Boris Johnson has been chosen to become Prime Minister of the United Kingdom by the Conservative Party. The former mayor of London will take over from incumbent Theresa May on Wednesday (24 July 2019).

In his victory speech at the Queen Elizabeth II Centre in London, Johnson promised he would “deliver Brexit, unite the country and defeat [Labour Party leader] Jeremy Corbyn”.

“We are going to energise the country. We are going to get Brexit done on 31 October and take advantage of all the opportunities it will bring with a new spirit of can do. We are once again going to believe in ourselves, and like some slumbering giant we are going to rise and ping off the ropes of self-doubt and negativity.”

Outgoing PM May was forced out of her position by her failure to unite the party and convince Parliament to agree on a deal for Britain’s exit from the European Union.

Three years after the referendum vote to leave the European Union, Britain remains a member amid continued wrangling in a divided parliament on how to proceed.

Johnson will now be in the position to revive talks with the EU on a withdrawal deal that it has been adamant cannot be reopened, or else lead Britain into the economic uncertainty of an unmanaged departure—a ‘no-deal Brexit’ which Johnson has advocated for as foreign minister under former PM May’s cabinet.

Johnson also inherits a divided Conservative Party. Pro-EU rebels within the party are vowing to block Johnson’s ‘do-or-die’ Brexit on 31 October, where a no-deal exit will happen if a new agreement cannot be reached by then. Two junior ministers have already quit over Johnson’s willingness to leave the EU without transition arrangements, and Finance Minister Philip Hammond and Justice Minister David Gauke have both said they plan to resign.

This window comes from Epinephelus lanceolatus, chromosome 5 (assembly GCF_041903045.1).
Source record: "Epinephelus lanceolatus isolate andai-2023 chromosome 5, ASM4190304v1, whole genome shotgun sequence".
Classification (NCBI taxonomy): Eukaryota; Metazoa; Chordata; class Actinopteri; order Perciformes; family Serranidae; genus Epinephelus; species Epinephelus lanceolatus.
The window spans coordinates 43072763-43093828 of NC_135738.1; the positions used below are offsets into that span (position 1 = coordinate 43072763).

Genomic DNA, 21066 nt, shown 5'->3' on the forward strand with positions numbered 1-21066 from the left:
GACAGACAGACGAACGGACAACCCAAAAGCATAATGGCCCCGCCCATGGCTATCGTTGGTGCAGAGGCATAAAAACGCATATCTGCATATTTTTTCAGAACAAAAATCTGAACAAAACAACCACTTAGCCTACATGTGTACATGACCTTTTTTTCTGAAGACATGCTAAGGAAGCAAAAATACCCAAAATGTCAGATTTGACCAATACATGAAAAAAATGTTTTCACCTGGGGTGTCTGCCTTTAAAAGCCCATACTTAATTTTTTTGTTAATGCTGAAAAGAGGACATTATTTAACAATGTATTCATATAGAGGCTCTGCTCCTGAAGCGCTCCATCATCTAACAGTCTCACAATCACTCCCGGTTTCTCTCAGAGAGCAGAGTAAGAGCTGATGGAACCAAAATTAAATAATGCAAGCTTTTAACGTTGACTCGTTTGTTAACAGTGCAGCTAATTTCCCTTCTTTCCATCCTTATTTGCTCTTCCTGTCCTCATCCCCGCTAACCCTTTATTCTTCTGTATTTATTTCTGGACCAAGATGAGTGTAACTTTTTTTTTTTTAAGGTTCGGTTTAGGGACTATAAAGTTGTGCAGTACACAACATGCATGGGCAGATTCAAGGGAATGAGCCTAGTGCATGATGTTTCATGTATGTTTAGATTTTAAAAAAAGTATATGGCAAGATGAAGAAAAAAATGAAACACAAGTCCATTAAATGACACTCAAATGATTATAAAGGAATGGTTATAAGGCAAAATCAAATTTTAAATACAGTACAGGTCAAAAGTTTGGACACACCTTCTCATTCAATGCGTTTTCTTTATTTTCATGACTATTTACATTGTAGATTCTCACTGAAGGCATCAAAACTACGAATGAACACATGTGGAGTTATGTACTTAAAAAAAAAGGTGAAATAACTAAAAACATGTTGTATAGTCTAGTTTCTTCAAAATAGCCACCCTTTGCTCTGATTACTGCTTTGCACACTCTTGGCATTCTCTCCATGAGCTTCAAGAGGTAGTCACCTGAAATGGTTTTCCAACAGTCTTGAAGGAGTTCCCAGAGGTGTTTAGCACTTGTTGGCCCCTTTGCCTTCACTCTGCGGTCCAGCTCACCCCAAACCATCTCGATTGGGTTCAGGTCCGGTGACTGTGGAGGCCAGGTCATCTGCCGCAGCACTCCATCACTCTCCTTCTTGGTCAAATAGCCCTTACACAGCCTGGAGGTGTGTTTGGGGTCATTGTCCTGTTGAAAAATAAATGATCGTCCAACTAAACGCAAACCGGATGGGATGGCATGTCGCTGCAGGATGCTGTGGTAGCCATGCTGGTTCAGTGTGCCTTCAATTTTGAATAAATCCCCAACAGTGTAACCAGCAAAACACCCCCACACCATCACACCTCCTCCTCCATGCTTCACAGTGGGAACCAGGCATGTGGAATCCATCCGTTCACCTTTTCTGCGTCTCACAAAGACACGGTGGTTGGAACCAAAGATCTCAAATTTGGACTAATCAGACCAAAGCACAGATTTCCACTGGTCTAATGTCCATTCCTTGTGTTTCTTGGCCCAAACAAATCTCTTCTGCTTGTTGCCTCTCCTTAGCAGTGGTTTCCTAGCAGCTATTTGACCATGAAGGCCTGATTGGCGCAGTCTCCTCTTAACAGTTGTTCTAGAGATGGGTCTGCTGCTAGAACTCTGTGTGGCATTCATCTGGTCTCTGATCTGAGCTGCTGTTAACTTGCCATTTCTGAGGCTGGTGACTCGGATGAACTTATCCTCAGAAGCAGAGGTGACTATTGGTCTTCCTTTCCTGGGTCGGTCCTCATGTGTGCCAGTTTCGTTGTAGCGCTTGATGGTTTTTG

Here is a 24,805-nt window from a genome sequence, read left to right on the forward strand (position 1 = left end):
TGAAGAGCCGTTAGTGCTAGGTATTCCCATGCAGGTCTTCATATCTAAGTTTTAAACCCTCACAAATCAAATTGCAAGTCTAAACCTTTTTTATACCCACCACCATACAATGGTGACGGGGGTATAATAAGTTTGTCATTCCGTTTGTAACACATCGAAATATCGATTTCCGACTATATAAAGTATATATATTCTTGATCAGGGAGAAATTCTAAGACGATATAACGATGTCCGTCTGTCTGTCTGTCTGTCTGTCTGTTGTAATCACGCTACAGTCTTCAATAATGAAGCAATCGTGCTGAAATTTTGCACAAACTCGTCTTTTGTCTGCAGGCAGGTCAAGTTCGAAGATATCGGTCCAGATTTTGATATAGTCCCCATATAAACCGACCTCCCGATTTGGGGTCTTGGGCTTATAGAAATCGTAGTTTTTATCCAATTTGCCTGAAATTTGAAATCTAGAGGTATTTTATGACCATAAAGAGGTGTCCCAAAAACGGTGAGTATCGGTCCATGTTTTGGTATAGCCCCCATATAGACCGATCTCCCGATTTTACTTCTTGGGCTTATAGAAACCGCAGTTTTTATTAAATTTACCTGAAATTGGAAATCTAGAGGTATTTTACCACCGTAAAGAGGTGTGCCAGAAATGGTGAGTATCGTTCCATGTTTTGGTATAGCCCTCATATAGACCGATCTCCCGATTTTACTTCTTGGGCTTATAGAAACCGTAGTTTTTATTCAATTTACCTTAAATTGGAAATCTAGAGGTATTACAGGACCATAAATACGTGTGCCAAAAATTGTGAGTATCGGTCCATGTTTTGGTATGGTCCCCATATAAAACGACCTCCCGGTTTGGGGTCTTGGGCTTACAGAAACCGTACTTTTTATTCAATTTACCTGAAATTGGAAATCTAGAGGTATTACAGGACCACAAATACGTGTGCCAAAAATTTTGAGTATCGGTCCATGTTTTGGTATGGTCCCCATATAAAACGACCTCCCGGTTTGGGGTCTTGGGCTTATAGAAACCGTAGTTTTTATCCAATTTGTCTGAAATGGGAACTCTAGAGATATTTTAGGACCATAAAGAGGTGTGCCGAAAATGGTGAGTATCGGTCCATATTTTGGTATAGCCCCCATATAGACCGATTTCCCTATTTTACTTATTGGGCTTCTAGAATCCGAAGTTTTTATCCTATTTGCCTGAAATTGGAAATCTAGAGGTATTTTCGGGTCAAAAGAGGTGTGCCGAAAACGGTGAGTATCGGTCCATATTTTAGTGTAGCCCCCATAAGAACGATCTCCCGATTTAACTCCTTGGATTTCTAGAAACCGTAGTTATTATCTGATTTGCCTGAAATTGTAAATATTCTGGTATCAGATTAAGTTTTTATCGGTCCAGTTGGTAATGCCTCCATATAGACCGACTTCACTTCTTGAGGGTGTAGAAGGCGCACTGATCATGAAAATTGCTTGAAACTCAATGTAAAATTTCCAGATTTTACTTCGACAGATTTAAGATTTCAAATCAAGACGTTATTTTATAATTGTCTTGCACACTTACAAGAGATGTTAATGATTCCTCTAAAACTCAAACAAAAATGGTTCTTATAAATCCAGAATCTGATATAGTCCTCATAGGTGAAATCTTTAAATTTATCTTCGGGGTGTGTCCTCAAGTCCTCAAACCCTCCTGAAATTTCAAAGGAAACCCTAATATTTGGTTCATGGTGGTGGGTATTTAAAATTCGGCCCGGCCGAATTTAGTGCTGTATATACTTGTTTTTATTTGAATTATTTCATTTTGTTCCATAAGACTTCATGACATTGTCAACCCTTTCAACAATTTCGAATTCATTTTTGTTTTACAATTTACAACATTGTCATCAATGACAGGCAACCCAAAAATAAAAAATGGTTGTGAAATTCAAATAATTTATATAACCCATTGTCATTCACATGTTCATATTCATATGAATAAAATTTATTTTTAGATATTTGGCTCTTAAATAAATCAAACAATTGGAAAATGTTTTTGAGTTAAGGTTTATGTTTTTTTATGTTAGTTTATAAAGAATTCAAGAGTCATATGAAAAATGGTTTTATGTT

According to economists, a no-deal Brexit will send shock waves through world markets and tip the world’s fifth-largest economy into chaos. A Brexit without a divorce deal would also weaken London’s position as the pre-eminent international financial centre, while jolting the European economy as well. ASEAN economies are less likely to be affected, but close ties to the UK economy will also mean uncertainty in the markets.

Among the outcomes would be that dozens of trade deals negotiated with the wider world by the EU bloc would suddenly be replaced for the UK by World Trade Organization rules. That would require Britain to negotiate new, unilateral trade deals with all of its trading partners across the globe, including individual ASEAN economies. It would have to do so from a much weaker position, without the collective bargaining power of the rest of Europe behind it.

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